EMH Brings You - Top 5 movies I just simply cannot believe made over 100 million dollars domestically
Okay, I am back with a another list. I should do more of these, but time is not something I have a great deal of these days.
I started looking at box office numbers the other day, and I wish we could all sit down and have a big discussion on just the way movies are marketed these days, what constitutes a success, a blockbuster, a smash hit, a sleeper, and independent, etc. 15 years ago a movie was considered a blockbuster if it made 100 million in the USA. Then "Waterworld" made us really look at the way we define a blockbuster, since 100 million dollars would not cover production costs, people still refer to "Waterworld" as a flop, despite its making 255 million worldwide.
First, the parameters. To make my list, it had to make over 100 million domestically (in the USA) but no more than 125 million. After 125 million, we would be in a whole different list. Also, just because I am surprised doesn't mean I don't like the movie. It only means I am shocked it did so well at the box office. You'll see what I mean.
Remember this...sequels to major hits are often horrible, but they do well at the box office, so that doesn't surprise. Any animated movie, especially one marketed by Disney, is a surprise if it doesn't make that much. Big, big names, or movies with expensive marketing campaigns are not surprises either.
Here we go...
5. Driving Miss Daisy - $106.5 million.
I was going to go with Wayne's World here. However, Wayne's World was the first modern day movie based on an SNL skit. Before that, the only one I can think of was The Blues Brothers. That was a big hit, so there was a precedent set. Plus, Wayne's World was funny. So, here's this story of an old lady being driven by Morgan Freeman. Look, Freeman is one of the best actors...well, ever. BUT, think of all the Morgan Freeman movies you can that came out before Driving Miss Daisy (1989). Not, Lean on Me, not Robin Hood, and certainly not Shawshank or Seven. He was unknown. I understand that after a movie wins some Oscars the numbers go up, and the movie is wonderful, but it's a guy driving a woman around. I was surprised. Remember what I said $100 million was a huge, huge number for a film in 1989.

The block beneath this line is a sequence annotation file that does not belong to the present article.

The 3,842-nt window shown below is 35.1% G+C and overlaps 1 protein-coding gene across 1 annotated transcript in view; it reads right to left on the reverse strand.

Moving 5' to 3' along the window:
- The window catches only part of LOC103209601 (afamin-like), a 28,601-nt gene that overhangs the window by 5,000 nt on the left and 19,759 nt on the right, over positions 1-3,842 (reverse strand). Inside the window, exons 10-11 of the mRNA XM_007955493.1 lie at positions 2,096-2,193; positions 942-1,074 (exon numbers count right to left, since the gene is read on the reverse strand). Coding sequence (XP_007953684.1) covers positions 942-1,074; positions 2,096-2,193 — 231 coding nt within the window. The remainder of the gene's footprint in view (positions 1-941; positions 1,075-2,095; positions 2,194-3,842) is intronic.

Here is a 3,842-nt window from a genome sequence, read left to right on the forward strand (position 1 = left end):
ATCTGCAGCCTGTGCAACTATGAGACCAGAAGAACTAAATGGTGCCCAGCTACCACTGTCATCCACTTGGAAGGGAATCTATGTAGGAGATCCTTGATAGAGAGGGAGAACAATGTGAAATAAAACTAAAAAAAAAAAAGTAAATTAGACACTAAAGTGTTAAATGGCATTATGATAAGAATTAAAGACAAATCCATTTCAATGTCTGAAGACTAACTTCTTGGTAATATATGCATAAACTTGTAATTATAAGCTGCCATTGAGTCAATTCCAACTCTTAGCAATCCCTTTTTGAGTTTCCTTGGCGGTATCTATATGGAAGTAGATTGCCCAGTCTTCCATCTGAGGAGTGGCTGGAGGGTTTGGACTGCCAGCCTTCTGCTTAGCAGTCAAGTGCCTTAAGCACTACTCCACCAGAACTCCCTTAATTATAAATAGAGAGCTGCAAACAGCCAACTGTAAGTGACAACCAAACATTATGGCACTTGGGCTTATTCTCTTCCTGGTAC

4. City Slickers - $124 million.
I love Billy Crystal, but he is far from box office gold. And when you do think of comedy stars you must see, you don't normally think of Daniel Stern and Bruno Kirby. You certainly don't think of Jack Palance. Now, if I could go back and check the history, perhaps City Slickers made more money after Palance surprisingly won the Oscar for his role as Curly, and Crystal set the bar too high for any other Oscar host to ever reach. However, I don't think that was the case. People just loved this story.
3. Big Momma's House - $117 million
Sheesh! Probably the worst movie on this list. Martin Lawrence, way back when he was on Star Search, had amazing potential. He was a good storyteller. I said around age 15 that Martin Lawrence could be the next Bill Cosby. Only one problem. Cosby was gentle, sweet, and shunned profanity. Lawrence was more like Eddie Murphy, but without the sophistication. Murphy studied the craft of Cosby and Prior. Lawrence was just dirty. He wasn't playing to America. He was playing to black America, at least that was my opinion. Reasons for success: 1) African Americans will support African American actors. If Denzel is in a movie, ANY movie, than African Americans will see it. 2) It was a summer comedy. People go to the movies more in the summer. 3) It was summer of 2000. The recession had not started yet, and people were spending more. Notice none of these reasons have anything to do with the quality of the film.
2. Twins - $111.9 million.
You've got to be kidding me. One huge star before he was governor. However, he was a huge action star, and their wasn't a lot of precedent for this type of crossover. And DeVito, well, he's underrated as an actor, but he's not a big draw. And let's not forget that the movie was not good. Big surprise to me, but the fact that the movie did have one major headliner keeps it from being as big of a surprise as...
1. Miss Congeniality - $106.8 million.
Sandra Bullock was not an A-lister. It's the comedy genre, which is hard to achieve high dollars in unless you have a much bigger name, and you usually need more than one. One exception would be the raunchy comedy genre, but Miss Congeniality was a pretty squeaky clean comedy by comparison to, say, a Superbad or a Knocked Up.
For those of you thinking My Big Fat Greek Wedding, Blair Witch, Passion of the Christ, etc., remember the movie could not make more than 125 million.
See you next time,